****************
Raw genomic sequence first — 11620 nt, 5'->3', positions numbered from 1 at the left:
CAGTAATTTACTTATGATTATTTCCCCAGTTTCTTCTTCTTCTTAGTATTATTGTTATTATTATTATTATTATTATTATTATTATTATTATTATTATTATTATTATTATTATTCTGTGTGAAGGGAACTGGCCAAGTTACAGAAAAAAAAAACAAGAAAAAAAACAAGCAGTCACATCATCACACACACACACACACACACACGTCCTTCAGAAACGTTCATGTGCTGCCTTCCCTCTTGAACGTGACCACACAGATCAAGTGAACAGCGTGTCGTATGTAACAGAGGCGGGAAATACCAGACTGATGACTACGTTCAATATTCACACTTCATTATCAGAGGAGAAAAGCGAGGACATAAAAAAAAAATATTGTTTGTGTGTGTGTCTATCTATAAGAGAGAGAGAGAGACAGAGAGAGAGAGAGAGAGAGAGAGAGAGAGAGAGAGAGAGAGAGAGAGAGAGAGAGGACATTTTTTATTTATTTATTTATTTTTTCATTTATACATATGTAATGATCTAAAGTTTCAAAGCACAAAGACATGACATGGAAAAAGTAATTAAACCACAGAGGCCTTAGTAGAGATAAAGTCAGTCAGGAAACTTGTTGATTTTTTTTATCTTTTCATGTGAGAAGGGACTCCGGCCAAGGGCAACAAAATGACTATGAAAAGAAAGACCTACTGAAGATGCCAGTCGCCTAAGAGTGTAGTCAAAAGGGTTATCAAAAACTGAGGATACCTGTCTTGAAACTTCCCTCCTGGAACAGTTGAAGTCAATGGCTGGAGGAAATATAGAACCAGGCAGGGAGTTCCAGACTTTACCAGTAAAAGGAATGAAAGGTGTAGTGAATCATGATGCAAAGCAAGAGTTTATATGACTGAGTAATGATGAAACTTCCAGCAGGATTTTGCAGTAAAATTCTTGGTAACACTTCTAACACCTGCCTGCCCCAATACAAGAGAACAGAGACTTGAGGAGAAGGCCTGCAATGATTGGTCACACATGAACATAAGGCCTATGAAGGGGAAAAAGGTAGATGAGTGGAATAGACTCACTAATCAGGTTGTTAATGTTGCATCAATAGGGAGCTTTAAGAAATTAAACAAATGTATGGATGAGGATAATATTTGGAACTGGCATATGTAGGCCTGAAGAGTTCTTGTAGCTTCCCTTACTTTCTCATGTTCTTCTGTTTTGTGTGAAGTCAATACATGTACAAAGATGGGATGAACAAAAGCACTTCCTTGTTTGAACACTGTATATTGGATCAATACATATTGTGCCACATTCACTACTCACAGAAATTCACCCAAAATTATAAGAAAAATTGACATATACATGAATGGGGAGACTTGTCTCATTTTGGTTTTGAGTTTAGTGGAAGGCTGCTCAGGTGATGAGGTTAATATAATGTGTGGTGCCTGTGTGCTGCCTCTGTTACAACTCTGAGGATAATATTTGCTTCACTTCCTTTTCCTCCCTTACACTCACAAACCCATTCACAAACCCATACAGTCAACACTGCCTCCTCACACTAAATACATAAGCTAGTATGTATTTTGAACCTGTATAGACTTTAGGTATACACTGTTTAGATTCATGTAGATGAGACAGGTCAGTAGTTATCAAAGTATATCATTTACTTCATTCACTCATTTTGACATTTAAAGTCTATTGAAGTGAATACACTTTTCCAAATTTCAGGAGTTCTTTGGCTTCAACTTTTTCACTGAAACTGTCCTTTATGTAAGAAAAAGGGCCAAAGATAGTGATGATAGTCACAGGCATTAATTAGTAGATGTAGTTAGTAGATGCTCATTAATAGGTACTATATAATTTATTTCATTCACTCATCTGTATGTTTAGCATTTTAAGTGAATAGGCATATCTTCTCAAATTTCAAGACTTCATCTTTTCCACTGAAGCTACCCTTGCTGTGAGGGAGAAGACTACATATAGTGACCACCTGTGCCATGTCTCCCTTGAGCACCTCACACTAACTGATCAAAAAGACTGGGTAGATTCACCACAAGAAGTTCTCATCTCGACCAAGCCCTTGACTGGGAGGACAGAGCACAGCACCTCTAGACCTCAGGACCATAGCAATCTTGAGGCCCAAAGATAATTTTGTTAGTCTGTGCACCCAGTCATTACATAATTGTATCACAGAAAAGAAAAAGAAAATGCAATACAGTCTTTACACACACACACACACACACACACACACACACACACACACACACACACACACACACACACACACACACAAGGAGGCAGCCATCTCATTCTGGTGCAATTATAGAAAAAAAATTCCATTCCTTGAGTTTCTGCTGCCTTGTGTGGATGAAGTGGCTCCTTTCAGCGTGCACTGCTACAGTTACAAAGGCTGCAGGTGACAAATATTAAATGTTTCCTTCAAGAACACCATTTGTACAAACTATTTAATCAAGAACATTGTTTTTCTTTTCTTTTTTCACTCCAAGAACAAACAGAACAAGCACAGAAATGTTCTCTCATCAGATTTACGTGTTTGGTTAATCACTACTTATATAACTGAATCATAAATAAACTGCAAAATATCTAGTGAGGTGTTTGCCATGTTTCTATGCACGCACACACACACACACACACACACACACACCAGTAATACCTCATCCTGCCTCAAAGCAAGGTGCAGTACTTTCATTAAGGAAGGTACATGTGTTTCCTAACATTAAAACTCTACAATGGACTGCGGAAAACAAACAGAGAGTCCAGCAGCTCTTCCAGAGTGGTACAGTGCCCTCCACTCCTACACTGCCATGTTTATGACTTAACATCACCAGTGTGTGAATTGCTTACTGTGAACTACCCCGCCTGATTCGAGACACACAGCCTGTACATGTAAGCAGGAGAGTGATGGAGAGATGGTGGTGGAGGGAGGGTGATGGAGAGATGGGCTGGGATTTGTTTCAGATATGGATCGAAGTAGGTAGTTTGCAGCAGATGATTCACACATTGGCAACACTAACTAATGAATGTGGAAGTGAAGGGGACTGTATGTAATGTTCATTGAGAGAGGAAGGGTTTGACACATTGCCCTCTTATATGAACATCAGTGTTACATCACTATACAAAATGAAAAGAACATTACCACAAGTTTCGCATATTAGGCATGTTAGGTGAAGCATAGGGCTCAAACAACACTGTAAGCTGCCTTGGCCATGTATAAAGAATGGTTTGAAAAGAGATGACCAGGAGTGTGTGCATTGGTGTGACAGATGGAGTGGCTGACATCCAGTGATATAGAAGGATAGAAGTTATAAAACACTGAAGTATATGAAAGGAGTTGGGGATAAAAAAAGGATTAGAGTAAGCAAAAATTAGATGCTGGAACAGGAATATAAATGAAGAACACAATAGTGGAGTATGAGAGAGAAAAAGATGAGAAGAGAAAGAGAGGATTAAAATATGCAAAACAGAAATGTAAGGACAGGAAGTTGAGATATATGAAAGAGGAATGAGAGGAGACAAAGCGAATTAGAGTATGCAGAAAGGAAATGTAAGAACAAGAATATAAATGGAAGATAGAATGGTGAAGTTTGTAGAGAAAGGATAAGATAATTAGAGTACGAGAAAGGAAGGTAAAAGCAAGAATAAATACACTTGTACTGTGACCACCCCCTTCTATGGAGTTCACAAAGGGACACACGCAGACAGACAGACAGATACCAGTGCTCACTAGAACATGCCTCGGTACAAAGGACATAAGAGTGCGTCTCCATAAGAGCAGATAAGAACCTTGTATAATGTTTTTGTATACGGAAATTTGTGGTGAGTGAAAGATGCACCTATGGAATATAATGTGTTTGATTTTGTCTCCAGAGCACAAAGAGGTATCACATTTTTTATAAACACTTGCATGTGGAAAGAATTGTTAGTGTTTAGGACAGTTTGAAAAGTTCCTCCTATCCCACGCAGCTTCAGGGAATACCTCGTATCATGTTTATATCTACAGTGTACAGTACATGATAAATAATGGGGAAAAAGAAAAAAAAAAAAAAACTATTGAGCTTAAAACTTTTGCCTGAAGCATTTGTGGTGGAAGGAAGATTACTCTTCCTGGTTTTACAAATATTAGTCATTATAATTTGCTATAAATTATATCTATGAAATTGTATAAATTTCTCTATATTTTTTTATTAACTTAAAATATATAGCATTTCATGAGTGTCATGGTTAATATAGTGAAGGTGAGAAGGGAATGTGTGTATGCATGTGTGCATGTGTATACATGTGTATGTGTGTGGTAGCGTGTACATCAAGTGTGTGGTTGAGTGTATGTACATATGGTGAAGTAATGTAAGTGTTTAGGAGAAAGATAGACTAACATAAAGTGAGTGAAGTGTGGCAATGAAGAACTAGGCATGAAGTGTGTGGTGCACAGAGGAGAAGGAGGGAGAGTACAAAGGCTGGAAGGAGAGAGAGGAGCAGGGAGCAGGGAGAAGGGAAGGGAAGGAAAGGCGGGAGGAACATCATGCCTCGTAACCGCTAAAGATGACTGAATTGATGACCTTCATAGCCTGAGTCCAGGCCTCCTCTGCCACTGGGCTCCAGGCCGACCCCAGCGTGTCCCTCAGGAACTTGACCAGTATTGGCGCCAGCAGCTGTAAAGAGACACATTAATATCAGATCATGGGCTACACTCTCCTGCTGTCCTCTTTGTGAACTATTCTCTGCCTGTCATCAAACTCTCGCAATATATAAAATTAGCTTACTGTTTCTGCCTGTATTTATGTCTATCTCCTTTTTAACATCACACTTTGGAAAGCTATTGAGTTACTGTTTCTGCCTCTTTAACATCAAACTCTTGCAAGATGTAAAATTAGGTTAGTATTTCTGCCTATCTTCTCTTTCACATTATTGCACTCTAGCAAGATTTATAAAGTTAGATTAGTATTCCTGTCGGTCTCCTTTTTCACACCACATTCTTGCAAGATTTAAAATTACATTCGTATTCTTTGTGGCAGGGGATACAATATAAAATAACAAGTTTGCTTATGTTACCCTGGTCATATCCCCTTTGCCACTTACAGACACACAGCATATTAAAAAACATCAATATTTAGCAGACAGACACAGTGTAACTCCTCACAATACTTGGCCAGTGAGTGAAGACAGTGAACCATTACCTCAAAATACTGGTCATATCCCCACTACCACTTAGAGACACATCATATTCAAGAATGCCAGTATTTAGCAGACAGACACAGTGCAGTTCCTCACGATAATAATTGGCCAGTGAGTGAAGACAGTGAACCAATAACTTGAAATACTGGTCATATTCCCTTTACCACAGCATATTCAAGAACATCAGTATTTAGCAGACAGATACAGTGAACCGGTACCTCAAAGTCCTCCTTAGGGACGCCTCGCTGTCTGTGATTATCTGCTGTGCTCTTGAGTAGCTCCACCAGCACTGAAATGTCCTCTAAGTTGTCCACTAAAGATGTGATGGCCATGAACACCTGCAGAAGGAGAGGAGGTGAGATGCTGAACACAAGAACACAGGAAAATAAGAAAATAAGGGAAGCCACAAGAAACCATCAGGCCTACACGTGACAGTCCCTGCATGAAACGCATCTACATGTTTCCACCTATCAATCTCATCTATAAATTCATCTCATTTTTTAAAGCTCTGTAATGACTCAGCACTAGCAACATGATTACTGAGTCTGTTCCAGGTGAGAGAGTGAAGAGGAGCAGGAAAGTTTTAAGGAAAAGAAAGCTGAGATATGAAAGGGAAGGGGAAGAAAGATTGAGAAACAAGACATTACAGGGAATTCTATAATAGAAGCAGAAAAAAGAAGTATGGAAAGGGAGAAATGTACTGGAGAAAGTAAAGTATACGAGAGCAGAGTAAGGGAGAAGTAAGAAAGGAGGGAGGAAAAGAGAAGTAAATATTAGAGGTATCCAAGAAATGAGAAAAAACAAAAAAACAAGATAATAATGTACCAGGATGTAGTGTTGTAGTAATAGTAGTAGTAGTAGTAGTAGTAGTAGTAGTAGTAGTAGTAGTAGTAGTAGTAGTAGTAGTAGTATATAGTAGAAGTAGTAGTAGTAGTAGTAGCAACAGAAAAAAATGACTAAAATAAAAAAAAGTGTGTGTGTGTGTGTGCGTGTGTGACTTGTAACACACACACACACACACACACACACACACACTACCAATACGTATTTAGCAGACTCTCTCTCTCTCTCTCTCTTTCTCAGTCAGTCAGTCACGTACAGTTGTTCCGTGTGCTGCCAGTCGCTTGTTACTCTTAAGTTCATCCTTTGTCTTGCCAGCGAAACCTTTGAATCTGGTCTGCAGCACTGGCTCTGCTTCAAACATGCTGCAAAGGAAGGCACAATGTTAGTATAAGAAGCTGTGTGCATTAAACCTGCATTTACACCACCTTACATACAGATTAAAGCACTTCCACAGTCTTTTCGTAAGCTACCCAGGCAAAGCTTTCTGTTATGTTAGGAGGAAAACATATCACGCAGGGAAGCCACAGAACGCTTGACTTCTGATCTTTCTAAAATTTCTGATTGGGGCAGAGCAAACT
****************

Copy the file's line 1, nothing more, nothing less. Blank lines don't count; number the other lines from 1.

Raw genomic sequence first — 11620 nt, 5'->3', positions numbered from 1 at the left: